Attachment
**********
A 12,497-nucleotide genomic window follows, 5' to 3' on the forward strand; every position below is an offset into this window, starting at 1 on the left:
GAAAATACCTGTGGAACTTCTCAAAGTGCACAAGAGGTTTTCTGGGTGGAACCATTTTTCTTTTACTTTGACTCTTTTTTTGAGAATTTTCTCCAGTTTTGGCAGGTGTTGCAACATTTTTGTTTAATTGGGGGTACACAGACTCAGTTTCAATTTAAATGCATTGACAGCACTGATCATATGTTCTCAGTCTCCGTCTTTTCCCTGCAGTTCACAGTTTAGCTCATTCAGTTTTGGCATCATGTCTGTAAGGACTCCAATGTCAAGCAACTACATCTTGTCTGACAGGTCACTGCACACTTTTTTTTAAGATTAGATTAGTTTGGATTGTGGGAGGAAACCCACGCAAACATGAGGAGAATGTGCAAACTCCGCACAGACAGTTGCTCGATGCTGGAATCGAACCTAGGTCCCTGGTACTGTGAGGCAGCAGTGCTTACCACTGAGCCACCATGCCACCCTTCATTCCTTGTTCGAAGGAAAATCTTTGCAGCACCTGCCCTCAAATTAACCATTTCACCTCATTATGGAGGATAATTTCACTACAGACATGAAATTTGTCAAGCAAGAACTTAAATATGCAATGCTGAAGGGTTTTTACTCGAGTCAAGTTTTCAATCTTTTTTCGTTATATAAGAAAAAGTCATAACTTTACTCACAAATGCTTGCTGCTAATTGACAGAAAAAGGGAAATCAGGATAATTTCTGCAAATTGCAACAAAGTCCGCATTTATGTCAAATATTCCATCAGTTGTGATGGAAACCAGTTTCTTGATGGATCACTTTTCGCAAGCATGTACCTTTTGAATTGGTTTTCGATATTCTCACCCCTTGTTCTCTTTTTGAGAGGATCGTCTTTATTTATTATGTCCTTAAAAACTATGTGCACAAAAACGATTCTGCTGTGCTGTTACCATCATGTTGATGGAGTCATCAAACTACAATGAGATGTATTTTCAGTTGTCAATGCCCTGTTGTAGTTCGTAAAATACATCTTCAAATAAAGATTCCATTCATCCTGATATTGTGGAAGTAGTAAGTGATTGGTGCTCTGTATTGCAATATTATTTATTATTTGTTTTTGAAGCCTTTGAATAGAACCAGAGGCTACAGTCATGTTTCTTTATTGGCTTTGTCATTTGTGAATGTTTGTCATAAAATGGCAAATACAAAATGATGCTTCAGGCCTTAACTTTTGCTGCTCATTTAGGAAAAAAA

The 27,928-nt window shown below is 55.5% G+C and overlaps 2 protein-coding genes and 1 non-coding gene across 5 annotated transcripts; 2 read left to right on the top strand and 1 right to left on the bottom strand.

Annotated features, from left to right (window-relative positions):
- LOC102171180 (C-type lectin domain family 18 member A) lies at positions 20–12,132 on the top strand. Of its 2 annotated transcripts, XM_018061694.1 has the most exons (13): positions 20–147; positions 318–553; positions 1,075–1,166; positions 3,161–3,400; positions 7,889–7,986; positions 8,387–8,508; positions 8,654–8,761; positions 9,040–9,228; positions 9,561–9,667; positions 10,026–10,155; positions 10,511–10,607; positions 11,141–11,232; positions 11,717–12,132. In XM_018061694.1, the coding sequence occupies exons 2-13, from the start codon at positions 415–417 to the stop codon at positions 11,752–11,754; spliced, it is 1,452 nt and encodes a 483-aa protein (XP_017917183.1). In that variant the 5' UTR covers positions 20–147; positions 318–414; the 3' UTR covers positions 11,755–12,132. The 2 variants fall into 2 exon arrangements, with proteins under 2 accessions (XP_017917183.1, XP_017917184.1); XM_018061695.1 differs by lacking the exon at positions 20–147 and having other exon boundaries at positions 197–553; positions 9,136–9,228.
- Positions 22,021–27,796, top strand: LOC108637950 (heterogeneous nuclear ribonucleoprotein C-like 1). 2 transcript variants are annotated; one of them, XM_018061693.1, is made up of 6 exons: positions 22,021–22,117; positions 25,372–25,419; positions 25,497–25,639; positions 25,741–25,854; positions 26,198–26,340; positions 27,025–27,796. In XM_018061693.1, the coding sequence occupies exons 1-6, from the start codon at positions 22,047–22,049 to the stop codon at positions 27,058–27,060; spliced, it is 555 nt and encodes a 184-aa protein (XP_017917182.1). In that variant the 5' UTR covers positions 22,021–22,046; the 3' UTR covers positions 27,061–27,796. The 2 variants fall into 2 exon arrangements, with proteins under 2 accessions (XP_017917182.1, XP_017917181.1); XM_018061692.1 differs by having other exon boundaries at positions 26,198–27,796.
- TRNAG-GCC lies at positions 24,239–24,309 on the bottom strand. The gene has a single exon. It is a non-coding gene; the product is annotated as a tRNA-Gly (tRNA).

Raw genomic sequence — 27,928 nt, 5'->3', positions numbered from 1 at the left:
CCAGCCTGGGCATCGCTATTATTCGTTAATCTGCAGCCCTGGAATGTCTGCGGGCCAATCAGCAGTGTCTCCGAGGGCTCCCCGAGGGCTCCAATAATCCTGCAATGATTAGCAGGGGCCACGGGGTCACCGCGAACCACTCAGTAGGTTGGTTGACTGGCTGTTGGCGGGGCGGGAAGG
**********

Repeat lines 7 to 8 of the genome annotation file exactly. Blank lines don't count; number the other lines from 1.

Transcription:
- TRNAG-GCC lies at positions 24,239–24,309 on the bottom strand. The gene has a single exon. It is a non-coding gene; the product is annotated as a tRNA-Gly (tRNA).

Raw genomic sequence — 27,928 nt, 5'->3', positions numbered from 1 at the left: